jones_supa writes: Moving a big software project to a new compiler can be a lot of work, and few projects are bigger than the Chromium web browser. In addition to the main Chromium repository, which includes all of WebKit, there are over a hundred other open-source projects which Chromium incorporates by reference, totaling more than 48,000 C/C++ files and 40,000 header files. As of March 11th, Chromium has switched to Visual C++ 2015, and it doesn't look like it's looking back. The tracking bug for this effort currently has over 330 comments on it, with contributions from dozens of developers. Bruce Dawson has written an interesting showcase of some VC++ compiler bugs that the process has uncovered. His job was to investigate them, come up with a minimal reproduce case, and report them to Microsoft. The Google and Microsoft teams get praise for an excellent symbiotic relationship, and the compiler bugs have been fixed quickly by the Visual Studio team.Read Replies (0)
By timothy from Slashdot's double-secret-probation-beta department
prisoninmate writes: Canonical pushed the first-ever public Beta ISO images of Ubuntu 16.04 LTS (Xenial Xerus), which the company calls "Final Beta" builds, and it looks like they ship with Linux kernel 4.4.6 LTS, the ability to move the Unity Launcher to the bottom of the screen, though, the option remains hidden, for now, the LibreOffice 5.1.1 office suite, GNOME Software as the default package manager, and GNOME Calendar as default calendar app, which supports Google Calendars as well. Official flavors like Ubuntu Studio, Kubuntu, Ubuntu MATE, Ubuntu GNOME, Xubuntu, Lubuntu, and Unbuntu Kylin had also participate in the Beta 2 release. Ubuntu 16.04 LTS and its official flavors are currently scheduled for release on April 21, 2016.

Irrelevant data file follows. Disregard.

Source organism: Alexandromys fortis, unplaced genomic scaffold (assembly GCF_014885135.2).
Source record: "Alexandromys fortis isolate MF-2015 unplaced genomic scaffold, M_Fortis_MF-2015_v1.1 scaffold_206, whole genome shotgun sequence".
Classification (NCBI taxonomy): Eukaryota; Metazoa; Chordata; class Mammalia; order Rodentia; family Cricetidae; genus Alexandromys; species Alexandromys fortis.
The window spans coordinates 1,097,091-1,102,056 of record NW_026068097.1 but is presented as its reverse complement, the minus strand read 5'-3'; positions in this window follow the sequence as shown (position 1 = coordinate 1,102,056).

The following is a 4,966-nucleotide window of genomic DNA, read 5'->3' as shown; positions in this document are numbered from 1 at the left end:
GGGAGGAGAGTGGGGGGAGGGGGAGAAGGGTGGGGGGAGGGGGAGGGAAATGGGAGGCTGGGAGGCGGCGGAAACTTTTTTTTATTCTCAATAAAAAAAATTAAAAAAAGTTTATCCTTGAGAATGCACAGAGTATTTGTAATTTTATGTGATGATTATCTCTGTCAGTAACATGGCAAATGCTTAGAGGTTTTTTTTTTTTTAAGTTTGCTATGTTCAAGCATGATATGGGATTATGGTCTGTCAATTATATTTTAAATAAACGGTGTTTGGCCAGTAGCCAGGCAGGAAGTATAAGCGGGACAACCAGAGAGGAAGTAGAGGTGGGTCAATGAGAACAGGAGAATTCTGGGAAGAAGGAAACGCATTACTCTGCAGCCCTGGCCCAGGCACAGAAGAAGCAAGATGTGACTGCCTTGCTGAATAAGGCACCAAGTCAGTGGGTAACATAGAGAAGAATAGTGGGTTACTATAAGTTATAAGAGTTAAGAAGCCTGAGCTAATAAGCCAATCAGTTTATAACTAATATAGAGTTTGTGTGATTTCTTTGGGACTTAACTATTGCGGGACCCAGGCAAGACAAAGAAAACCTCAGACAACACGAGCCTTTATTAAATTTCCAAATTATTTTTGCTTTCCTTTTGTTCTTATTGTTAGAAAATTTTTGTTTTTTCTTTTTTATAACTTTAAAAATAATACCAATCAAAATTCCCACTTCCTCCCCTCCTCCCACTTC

(Xenial is kind of a cool word, too.)Read Replies (0)
By manishs from Slashdot's snowden-camp department
An anonymous reader cites an article on Salon: Lawrence "Larry" Wilkerson, former Bush official finds the revelations made by Edward Snowden a service. In 2013, Edward Snowden, a former contractor with NSA, worked with journalists to reveal a number of mass surveillance programs. In a recent interview, Wilkerson said, "I think Snowden has done a service. I wouldn't have had the courage, and maybe not even the intellectual capacity, to do it the way he did it. There's a logic to what he has done that is impressive. He really has refrained from anything that was truly dangerous, with regard to our security -- regardless of what people say. He has been circumspect about what he's released, how he's released it, who he's released it to."Read Replies (0)